Due to the fact that roughly 60% of the JNA's upper leadership was ethnically Serbian, when war broke out in Croatia in 1991 (Croatian War of Independence), the Croatians increasingly treated the JNA as a hostile force. During the Battle of Vukovar, the diverse ethnic backgrounds of the JNA's soldiers with no real stake or interest in the war in Croatia led to instances of desertion and confusion in the area. This was primarily caused by a lack of understanding as to where they stood with both the Croatian defence forces and the Serbian paramilitary units who were promoting a purely Serbian agenda in Eastern Slavonia.

The morale in parts of the JNA became very low as the war intensified. On September 29, 1991, the navy admiral Vladimir Barović committed suicide while stationed at the Vis naval base, leaving a suicide letter which stated that he could not reconcile his feeling of honor as a Montenegrin with the aggression of the JNA against Croatia.[citation needed] At the beginning of the war in Croatia, the JNA targeted civilians[4], killing three children near the Grabovac Campground at Plitvice Lakes.

By the end of 1991, when both Slovenia and Croatia had practically seceded, the JNA was crippled as a joint army of the Socialist Federal Republic of Yugoslavia, and was deprived of its basic fundamentals as a fighting force.

Further complications arose when the Republic of Macedonia and Bosnia and Herzegovina declared their independence and an already unpopular war caused conscription levels in Serbia to drop to only 13% of what was required to maintain a functioning army. Many in Macedonia and Bosnia and Herzegovina felt that the war was none of their concern and that their people should not have anything to do with the conflicts developing in the region. By mid-1992, war spread to Bosnia.

The Socialist Federal Republic of Yugoslavia was replaced by the Federal Republic of Yugoslavia, JNA was subsequently dissolved and replaced by the Yugoslav Military (Vojska Jugoslavia) or VJ.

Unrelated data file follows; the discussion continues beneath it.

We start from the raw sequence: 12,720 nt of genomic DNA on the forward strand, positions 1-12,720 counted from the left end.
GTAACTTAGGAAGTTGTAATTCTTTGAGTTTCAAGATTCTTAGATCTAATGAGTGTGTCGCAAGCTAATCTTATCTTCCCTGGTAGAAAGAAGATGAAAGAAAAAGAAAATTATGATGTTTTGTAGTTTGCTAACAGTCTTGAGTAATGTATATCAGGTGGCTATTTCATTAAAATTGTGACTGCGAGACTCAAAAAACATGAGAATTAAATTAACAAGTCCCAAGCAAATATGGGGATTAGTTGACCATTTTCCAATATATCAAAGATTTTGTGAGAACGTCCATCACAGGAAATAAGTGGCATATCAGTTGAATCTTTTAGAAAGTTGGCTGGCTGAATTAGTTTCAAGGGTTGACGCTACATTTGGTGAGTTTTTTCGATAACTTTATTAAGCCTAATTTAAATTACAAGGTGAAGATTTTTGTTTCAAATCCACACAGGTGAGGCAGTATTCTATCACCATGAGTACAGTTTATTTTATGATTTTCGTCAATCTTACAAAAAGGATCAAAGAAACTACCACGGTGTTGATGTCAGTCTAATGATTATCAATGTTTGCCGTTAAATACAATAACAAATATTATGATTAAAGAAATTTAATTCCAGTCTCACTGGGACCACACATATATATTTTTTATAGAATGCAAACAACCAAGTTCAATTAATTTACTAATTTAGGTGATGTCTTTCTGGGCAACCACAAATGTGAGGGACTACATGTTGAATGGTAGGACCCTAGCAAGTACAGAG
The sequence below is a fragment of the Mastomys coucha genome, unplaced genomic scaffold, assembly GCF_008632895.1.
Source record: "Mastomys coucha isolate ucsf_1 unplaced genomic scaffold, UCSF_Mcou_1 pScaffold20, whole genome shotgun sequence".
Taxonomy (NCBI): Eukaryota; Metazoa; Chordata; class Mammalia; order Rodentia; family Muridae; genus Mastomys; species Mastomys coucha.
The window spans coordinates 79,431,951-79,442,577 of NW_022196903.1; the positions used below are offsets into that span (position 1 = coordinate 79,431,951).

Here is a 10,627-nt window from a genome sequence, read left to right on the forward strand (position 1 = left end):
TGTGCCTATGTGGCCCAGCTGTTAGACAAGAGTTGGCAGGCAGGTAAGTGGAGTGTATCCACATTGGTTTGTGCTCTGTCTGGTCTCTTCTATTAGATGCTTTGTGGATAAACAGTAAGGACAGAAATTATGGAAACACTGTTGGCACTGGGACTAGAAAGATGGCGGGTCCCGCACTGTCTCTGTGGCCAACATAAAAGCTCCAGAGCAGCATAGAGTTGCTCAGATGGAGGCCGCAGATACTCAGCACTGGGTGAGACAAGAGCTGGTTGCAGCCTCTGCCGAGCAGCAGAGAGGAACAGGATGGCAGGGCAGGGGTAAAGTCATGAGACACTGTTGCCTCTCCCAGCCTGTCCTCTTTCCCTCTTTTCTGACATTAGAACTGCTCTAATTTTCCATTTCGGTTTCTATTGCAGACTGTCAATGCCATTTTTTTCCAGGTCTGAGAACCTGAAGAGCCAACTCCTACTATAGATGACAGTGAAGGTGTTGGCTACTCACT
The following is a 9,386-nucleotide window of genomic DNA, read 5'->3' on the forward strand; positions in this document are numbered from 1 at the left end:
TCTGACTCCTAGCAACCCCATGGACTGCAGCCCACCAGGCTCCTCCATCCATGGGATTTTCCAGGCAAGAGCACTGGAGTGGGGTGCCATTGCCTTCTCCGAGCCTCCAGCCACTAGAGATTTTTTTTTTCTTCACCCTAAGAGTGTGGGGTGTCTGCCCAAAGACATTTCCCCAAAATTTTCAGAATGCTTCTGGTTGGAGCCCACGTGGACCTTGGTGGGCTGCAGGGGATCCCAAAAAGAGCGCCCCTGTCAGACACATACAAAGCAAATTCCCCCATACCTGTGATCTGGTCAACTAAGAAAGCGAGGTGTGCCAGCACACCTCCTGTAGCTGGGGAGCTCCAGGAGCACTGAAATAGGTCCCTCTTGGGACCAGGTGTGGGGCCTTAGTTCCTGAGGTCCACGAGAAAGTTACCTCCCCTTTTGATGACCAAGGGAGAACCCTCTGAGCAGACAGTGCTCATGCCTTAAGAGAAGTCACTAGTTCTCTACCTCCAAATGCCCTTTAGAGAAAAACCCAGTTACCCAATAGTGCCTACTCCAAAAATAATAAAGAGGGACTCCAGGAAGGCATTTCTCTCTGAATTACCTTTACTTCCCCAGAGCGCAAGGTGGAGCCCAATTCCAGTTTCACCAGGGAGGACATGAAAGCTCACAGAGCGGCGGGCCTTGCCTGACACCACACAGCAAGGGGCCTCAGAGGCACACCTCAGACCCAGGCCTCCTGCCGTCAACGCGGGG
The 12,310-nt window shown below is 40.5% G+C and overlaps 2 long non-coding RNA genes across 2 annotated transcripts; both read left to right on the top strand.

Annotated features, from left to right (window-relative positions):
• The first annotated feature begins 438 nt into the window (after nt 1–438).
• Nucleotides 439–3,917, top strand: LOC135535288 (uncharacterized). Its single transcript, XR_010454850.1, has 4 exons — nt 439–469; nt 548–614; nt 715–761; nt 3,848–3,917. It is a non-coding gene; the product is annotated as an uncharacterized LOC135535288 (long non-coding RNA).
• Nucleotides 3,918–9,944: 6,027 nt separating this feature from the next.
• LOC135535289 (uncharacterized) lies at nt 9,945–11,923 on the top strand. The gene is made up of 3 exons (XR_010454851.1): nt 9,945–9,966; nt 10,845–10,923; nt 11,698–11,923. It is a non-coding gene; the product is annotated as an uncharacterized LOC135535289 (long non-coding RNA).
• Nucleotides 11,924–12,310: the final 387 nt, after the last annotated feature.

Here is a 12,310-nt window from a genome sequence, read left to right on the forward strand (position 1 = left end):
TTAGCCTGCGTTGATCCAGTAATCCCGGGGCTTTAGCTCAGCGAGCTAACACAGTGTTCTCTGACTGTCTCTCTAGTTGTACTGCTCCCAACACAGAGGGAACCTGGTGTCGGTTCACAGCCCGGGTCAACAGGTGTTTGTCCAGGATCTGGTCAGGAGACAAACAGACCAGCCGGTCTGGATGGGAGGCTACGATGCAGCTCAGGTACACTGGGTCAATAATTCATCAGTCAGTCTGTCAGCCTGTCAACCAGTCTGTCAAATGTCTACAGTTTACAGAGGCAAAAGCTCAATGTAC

In May 1992, the United Nations Security Council confirmed independence of the new republics and accepted them into the UN. In accordance, the Yugoslav Army was asked to withdraw from Bosnia (as it was now deemed a hostile armed intervention in another sovereign state) or face sanctions. On May 12, 1992, JNA units were split between the Army of Yugoslavia (FRY) and the Army of Republika Srpska (mostly in accordance with geographical location or place of origin), along with the majority of officer staff. In reality, this meant that many units changed nothing except their titles and insignia.

After the formation of militaries in the new republics and the JNA was officially dissolved, the Army of the Federal Republic of Yugoslavia was reformed with new democratic intentions overshadowing the old socialistic fundamentals of the Yugoslav People's Army. Changes to the Yugoslav Military (Vojska Jugoslavia) were very slow and modernization did not begin until near the war's end. [5] The solidarity of the army cadres helped keep Slobodan Milošević in power, but when he was overthrown, the army did not intervene.

In the end, Serbia inherited most of Yugoslavia's military arsenal, though some of its infrastructure was destroyed or left behind in other Yugoslav republics. Croatians captured some of the arsenal in the Battle of the Barracks. What remained of the navy was left to Montenegro.

Exemplary Soldier

JNA Exemplary Soldier Plaque.

If a JNA recruit completed basic training with distinction, he earned the Exemplary Soldier plaque. This meant that the soldier had gone above and beyond the call of duty. The plaque's text was addressed to the soldier's parents and sent to them upon completion of training. It stated that the recruit had excellent understanding of basic military training, military doctrine and politics. The plaque also stated that the recruit had shown excellent commitment to brotherhood and unity and had shown honor in defending the Socialist Federal Republic of Yugoslavia.

Peacekeeping operations

Operational experience

Modern militaries from territories of former Yugoslavia

See also


  1. ^ Two alternative name variants in Latin script. Latin script was used in Serbo-Croatian, and Slovene languages. The Yugoslav People's Army had two primary variants of its name: the Croatian variant and the Serbian/Macedonian variant. These differ only slightly, while the Slovene language term is significantly different. The Croatian variant of the term is "Jugoslavenska Narodna Armija", while the Serbian and Macedonian versions use "Jugoslovenska Narodna Armija". The variants differ in the use of the letters "a" or "o" in the first word: "Jugoslavenska/Jugoslovenska", the adjective "Yugoslav". The unified Serbo-Croatian language and Macedonian languages predominantly use Cyrillic script.
  2. ^ Two alternative name variants in Cyrillic script (Serbian Cyrillic variant). Used as an alternative to Latin script in Serbo-Croatian, as well as the Serbian and Macedonian languages. Serbian and Macedonian use Cyrillic script and the second variant of the name ("Jugoslovenska Narodna Armija"). The spelling is identical to the Latin transliteration.
  3. ^ p.202, Trifunovska
  4. ^ [1] Massacre at Grabovac, Plitvice Lakes, article from Glas Koncila
  5. ^ Bosnian Institute News: The JNA: a broken army


  • Trifunovska, Snezana, Yugoslavia Through Documents: From Its Creation to Its Dissolution, Martinus Nijhoff Publishers, 1994 ISBN 0792326709